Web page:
“Rebecca Erbelding, the archivist at the Holocaust museum, she’ll remember. At the Holocaust museum, they never forget.”
It’s not easy to get a Berlin audience to laugh at jokes about the Holocaust. But American playwright Andrea Stolowitz manages to do just that in her latest premiere at the English Theater Berlin, "Berlin Diary: (Schlüterstraße 27)."
The eponymous diary is one written by her great-grandfather upon arriving in New York. He left Berlin before WWII. The diary floated through her family for years before Stolowitz decided to donate it to the American Holocaust museum, where it is now part of the collection. The play is the result of a year living in Berlin, tracking down names, dates, and addresses from the diary to reconstruct her family history. Here’s how Andrea Stolowitz, the autobiographical character in Berlin Diary, describes her quest:
“I’m trying to understand why we have such a small family, and of the ones we have, why nobody really gets along or talks to each other and hasn’t for a really long time.”
Stolowitz the playwright shares the same concerns as Stolowitz the character. “I didn’t know that my great-grandfather had so many cousins. The funny thing about the word cousin is, I’ve always wished for a cousin! You can go on ski trips with your cousins! You can go on picnics with your cousins!”
She says that writing the play has helped her realize that the guilt of surviving the Holocaust was a secret that ultimately tore her family in the States apart — even generations later. The joke about never forgetting comes early in the play, but the themes of forgetting and remembering run throughout the project.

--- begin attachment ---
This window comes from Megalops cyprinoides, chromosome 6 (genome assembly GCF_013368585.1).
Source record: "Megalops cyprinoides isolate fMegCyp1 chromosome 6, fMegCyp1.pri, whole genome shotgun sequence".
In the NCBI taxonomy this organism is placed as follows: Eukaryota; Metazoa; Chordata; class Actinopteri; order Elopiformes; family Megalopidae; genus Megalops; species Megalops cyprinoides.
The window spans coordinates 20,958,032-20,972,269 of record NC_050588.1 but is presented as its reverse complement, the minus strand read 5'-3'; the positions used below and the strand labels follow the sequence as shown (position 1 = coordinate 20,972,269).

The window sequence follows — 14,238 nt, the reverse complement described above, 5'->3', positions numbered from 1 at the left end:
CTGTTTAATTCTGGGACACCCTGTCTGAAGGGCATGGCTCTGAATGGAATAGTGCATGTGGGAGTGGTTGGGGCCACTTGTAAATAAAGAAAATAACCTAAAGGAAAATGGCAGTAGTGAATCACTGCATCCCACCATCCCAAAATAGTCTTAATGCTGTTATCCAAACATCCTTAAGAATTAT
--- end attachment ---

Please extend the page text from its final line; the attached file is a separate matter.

“In the play, I go through this whole file — it’s a file of people who claimed reparations against the activities of the Nazi government," says Stolowitz. "In the end, you claimed losses and you were compensated with money. So there were actual reparations that were paid. I think it’s an interesting historical event for a country to go through, to think about what it owes somebody in dollars and cents. Even just to have that conversation is important.”
It’s a conversation that goes beyond the specific frame of the play itself.
“I’ve had a lot of different audience members respond. One guy, who is African American, was in the middle of genealogy testing to figure out where he came from in Africa and tracking back his family. You just want to know who you are. There’s a sense that you are the legacy of your family.”
Stolowitz spends most of the interview, in fact, not talking about her Jewish family’s history, but about how important it is to speak frankly about other traumatic historical events that have torn families apart through American history — like slavery and the Native American Genocide.
“I think not speaking about history is so dangerous… in the United States we are preoccupied with moving forward but not really working through or acknowledging parts of our history in truthful ways. We don’t like to look back at our history.”